Durkin: Jared Allen Film Review
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By Dan Durkin-
(CBS) Since entering the league in 2004, new Bears defensive end Jared Allen’s 128.5 sacks are the most of all players over that time span. Allen turned 32 yesterday, but the hope is he has a few more productive years left.
There is recent precedent for success from 32-year-old sack artists. Twice since 2003, the NFL sack leader has been 32 years old — Michael Strahan in 2003 and just this past season, when Robert Mathis led the league with 19.5 sacks.
After watching tape from his 2013 campaign, it’s safe to say Allen’s odds of leading the league in sacks – a feat he accomplished in the 2007 and 2011 seasons – are slim. It’s also safe to assume the Bears aren’t under this assumption either, given the structure of his new contract.
Let’s go to the film room to take a look at some aspects of Allen’s game that may have piqued the interest of the Bears’ personnel department.
What Allen has lost in his quick get-off, he makes up for it with instinct. Allen is notorious for his preparation and film study, which can help preserve and prolong the career of veteran players who need to rely more on football smarts as their physical gifts dissipate.
In this example against the Lions, Allen reads the pre-snap action and a formation alert to lead him to the ball.
The Lions motion running back Reggie Bush from a split backfield to a 3-by-1 stacked alignment.
Given the formation, personnel grouping, and the down and distance – second-and-10 – this is an automatic alert to a bubble screen, and Allen sniffs it out.
Rather than bending the edge to shorten his path to the quarterback, Allen makes a contain rush up the field and reads the eyes and backfield action of Lions quarterback Matt Stafford.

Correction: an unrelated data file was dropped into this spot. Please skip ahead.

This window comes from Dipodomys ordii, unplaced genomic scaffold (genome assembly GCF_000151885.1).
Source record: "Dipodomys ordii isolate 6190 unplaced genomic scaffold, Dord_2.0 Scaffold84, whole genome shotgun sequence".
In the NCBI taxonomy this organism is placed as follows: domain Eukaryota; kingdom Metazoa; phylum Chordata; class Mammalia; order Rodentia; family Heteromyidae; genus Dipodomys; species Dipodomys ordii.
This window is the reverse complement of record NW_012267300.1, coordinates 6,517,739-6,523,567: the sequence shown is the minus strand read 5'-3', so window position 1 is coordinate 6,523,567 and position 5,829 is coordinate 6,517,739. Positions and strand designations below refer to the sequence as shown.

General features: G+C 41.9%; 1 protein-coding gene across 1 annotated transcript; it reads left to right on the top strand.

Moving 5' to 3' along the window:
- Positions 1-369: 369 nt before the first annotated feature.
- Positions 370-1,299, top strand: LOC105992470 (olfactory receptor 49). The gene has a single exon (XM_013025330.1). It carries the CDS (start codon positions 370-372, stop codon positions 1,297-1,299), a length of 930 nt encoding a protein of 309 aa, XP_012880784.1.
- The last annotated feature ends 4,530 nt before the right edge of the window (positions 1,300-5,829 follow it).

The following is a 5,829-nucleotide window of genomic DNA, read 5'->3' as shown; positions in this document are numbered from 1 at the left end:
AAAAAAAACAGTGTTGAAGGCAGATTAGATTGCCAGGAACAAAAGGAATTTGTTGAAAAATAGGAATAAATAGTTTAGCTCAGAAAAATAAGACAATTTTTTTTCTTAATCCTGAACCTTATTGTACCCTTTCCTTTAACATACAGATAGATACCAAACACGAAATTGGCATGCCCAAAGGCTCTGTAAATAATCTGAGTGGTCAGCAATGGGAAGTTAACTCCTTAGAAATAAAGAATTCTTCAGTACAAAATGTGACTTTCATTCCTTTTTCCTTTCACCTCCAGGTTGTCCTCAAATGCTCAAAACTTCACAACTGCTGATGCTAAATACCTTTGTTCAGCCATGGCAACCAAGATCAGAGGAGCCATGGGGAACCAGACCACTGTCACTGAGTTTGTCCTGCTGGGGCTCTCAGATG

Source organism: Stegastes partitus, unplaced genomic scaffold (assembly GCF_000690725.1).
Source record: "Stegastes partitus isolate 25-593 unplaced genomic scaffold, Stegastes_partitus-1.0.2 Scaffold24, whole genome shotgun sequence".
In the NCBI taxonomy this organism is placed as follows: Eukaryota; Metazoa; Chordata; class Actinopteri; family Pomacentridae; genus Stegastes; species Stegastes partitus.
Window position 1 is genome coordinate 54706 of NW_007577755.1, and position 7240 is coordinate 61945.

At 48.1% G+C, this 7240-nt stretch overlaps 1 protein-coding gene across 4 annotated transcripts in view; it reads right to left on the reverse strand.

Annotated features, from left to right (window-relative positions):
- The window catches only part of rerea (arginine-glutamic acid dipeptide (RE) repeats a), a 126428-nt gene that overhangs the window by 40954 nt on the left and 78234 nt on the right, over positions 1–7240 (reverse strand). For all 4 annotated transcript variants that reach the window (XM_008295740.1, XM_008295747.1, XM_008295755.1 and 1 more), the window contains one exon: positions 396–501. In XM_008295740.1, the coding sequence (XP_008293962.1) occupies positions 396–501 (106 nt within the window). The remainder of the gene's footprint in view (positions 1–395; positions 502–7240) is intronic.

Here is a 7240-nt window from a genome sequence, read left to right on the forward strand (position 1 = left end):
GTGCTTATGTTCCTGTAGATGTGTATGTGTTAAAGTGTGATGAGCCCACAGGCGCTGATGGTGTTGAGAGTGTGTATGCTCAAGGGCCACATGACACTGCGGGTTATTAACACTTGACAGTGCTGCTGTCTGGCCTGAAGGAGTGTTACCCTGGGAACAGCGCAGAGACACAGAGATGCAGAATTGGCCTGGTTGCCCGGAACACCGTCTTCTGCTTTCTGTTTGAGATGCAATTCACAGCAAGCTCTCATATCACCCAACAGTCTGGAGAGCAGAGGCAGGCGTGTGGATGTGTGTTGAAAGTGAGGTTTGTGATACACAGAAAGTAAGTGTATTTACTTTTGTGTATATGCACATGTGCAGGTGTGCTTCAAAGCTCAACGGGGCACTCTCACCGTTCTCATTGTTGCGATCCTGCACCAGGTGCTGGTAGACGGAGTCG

Stafford attempts to quickly get the ball out to Bush on the perimeter, but Allen positions himself in the passing lane to deflect the pass and force a third-and-long situation.
Vision and film preparation to understand formation tendencies were the reason Allen won this down. Allen made a similar play later on in this game, as well as the Vikings’ second matchup against the Lions, each time correctly diagnosing the pre-snap action.
Here’s another example from the Vikings-Bears game. (This play happened after Allen had already beaten left tackle Jermon Bushrod earlier in the game, setting him up with an outside rush only to beat him back across his face with a powerful rip move on a strip-sack touchdown of Jay Cutler.)
The Bears come out in ‘11’ personnel in a 3-by-1 alignment, bringing flanker Alshon Jeffery in short ‘Z’ motion towards the open side of the formation.
The Vikings are in nickel personnel in an ‘over’ front with Allen lined up in a weak-side five-technique.
The Bears show a handoff to Matt Forte through the front-side A-gap, and Cutler pulls the ball and hands it off to Jeffery on an end-around.
Again, Allen avoids “taking the bait” and crashing down on the hand-off to Forte. Instead he properly plays backside contain, putting himself in a position to either make the play himself or force the run back inside to his help.